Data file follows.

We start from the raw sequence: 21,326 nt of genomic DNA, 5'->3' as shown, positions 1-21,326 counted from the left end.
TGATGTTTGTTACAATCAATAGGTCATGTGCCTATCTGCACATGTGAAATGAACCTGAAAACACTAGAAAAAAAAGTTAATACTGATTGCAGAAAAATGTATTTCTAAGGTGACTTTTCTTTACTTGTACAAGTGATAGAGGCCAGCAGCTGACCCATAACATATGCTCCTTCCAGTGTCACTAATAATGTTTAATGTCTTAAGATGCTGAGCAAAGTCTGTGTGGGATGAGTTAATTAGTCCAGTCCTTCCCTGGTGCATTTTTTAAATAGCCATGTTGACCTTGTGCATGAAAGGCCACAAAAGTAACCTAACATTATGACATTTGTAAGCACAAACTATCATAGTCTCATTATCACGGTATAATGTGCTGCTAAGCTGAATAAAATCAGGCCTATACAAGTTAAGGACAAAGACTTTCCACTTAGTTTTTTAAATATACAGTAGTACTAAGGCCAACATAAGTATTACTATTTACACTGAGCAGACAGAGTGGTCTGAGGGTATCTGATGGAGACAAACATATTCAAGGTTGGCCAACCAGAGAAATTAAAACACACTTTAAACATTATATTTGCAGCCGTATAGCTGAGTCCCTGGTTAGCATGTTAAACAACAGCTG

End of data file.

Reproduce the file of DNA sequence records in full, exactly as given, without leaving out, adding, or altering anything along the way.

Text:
We start from the raw sequence: 21,326 nt of genomic DNA, 5'->3' as shown, positions 1-21,326 counted from the left end.
TGATGTTTGTTACAATCAATAGGTCATGTGCCTATCTGCACATGTGAAATGAACCTGAAAACACTAGAAAAAAAAGTTAATACTGATTGCAGAAAAATGTATTTCTAAGGTGACTTTTCTTTACTTGTACAAGTGATAGAGGCCAGCAGCTGACCCATAACATATGCTCCTTCCAGTGTCACTAATAATGTTTAATGTCTTAAGATGCTGAGCAAAGTCTGTGTGGGATGAGTTAATTAGTCCAGTCCTTCCCTGGTGCATTTTTTAAATAGCCATGTTGACCTTGTGCATGAAAGGCCACAAAAGTAACCTAACATTATGACATTTGTAAGCACAAACTATCATAGTCTCATTATCACGGTATAATGTGCTGCTAAGCTGAATAAAATCAGGCCTATACAAGTTAAGGACAAAGACTTTCCACTTAGTTTTTTAAATATACAGTAGTACTAAGGCCAACATAAGTATTACTATTTACACTGAGCAGACAGAGTGGTCTGAGGGTATCTGATGGAGACAAACATATTCAAGGTTGGCCAACCAGAGAAATTAAAACACACTTTAAACATTATATTTGCAGCCGTATAGCTGAGTCCCTGGTTAGCATGTTAAACAACAGCTG